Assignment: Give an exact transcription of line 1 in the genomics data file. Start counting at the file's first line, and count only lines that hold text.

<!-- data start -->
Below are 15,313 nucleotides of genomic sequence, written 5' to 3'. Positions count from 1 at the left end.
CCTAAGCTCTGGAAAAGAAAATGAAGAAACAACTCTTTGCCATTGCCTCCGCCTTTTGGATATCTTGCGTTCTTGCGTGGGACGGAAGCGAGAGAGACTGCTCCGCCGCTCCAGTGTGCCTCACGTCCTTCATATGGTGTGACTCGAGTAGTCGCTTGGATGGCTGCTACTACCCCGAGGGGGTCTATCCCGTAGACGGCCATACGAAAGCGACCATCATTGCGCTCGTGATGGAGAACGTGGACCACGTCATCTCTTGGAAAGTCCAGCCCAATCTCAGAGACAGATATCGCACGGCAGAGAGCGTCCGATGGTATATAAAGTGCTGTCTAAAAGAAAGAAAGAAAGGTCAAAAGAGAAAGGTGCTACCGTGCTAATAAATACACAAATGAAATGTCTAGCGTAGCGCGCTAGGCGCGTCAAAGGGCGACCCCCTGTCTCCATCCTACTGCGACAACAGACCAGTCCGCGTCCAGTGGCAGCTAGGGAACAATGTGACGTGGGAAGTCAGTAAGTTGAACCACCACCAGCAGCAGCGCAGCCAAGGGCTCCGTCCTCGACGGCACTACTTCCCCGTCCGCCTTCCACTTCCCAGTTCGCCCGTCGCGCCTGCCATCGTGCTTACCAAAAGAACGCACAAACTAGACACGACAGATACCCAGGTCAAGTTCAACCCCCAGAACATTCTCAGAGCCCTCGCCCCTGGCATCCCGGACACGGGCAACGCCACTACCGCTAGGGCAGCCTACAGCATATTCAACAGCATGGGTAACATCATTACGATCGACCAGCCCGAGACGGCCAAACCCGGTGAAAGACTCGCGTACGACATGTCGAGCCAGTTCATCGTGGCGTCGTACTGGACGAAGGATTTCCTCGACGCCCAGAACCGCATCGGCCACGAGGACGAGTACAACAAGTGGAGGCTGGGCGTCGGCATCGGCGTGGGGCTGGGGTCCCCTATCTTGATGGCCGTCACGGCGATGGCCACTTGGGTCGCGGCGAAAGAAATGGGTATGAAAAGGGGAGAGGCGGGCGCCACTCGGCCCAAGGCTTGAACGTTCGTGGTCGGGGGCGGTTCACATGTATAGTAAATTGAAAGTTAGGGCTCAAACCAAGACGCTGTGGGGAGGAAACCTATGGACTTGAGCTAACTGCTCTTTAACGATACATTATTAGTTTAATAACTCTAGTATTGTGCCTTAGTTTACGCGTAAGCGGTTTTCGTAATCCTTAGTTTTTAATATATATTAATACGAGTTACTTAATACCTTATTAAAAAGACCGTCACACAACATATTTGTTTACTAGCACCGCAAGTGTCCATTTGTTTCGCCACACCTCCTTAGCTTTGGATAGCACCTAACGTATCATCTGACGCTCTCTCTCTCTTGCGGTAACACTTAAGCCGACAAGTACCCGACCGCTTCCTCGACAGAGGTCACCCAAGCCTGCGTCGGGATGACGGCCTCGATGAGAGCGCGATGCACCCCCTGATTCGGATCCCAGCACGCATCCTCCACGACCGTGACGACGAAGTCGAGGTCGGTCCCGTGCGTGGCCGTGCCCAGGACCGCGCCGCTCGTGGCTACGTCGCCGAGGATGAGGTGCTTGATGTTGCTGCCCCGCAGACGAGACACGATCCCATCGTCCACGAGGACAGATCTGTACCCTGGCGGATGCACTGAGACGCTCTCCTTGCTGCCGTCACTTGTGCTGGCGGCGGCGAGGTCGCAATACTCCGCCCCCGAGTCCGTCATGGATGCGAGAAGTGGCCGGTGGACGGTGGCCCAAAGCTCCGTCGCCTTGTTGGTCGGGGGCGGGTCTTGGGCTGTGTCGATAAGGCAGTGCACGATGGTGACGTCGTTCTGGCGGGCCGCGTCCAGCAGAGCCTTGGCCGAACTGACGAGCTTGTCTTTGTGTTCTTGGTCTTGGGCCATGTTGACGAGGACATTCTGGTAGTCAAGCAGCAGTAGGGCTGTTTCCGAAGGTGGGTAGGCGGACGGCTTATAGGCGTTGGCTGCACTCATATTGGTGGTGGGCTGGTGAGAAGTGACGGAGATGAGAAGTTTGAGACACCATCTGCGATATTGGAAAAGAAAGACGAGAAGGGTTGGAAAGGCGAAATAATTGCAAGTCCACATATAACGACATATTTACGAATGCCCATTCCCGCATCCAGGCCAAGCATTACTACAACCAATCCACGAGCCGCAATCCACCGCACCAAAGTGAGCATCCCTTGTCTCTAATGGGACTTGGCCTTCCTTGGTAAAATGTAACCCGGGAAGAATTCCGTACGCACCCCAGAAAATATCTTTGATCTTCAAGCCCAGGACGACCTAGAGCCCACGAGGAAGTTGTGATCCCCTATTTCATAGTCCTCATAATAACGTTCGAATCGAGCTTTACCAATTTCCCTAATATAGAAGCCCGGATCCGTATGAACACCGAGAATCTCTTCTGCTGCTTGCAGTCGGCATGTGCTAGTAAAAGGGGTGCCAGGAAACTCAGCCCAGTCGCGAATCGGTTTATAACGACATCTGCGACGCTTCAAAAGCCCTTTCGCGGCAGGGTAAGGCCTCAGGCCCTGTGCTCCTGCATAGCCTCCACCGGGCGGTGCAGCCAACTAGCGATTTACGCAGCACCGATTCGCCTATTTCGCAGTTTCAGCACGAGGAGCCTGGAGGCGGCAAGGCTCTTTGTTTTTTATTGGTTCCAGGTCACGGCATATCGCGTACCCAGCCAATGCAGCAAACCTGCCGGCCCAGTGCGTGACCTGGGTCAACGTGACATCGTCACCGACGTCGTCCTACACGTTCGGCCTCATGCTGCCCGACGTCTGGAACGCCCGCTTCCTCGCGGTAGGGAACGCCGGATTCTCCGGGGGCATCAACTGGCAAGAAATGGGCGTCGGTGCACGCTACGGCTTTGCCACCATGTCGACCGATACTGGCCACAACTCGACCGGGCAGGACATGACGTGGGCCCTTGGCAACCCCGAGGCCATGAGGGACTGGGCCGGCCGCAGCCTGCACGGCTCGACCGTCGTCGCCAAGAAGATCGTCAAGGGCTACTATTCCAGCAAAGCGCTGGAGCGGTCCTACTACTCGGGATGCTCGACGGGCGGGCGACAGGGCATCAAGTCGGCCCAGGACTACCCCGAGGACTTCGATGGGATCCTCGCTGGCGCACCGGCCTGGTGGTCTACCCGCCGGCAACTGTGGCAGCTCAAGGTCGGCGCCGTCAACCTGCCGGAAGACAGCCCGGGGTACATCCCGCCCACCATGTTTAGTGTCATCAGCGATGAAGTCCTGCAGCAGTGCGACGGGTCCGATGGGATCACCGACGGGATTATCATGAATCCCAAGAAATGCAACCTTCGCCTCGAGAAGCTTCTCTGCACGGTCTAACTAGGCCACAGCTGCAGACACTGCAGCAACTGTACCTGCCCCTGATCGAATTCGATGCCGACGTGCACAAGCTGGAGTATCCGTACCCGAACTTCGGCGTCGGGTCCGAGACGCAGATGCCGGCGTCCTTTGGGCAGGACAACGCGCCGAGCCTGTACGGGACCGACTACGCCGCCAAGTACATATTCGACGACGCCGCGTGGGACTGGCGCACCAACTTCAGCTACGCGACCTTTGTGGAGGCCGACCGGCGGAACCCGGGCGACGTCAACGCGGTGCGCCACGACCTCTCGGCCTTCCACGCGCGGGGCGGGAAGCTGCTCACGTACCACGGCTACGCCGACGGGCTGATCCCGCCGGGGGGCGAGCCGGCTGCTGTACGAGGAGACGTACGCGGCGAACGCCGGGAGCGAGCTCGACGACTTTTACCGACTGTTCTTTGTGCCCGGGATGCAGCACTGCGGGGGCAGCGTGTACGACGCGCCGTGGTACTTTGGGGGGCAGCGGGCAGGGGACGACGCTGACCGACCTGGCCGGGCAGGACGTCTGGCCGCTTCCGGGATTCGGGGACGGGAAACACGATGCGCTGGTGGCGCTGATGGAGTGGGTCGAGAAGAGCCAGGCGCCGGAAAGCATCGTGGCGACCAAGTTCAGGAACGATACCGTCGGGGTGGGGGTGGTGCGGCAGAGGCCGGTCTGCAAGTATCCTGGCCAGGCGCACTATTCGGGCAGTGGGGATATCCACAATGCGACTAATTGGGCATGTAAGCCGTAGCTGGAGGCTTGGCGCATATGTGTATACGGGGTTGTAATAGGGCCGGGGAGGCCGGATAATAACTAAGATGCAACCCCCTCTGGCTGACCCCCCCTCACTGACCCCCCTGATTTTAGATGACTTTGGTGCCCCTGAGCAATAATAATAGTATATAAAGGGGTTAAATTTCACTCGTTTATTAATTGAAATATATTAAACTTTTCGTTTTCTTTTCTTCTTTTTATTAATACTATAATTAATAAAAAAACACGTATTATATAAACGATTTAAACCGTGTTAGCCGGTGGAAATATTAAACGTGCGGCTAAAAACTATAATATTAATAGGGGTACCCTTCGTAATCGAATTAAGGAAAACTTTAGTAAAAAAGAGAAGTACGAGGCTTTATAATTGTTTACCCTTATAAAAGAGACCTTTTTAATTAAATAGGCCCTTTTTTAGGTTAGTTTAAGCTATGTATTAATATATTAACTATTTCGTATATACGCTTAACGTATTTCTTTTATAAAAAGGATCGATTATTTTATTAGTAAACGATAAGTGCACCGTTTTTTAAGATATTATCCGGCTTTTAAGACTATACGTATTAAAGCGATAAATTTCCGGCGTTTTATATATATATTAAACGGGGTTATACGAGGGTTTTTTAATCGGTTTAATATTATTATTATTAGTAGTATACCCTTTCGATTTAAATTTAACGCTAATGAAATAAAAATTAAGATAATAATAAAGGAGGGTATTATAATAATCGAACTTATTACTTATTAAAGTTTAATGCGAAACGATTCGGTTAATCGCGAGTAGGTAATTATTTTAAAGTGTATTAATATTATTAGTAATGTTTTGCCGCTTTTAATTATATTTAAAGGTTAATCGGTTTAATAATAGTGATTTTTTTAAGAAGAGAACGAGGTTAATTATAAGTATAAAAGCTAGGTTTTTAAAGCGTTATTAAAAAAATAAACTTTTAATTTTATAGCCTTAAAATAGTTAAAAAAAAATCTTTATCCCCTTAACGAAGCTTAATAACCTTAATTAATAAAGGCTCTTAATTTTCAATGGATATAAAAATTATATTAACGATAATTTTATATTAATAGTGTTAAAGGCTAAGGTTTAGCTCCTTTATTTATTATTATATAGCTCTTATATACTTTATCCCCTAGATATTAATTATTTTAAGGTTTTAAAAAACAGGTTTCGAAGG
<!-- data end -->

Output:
Below are 15,313 nucleotides of genomic sequence, written 5' to 3'. Positions count from 1 at the left end.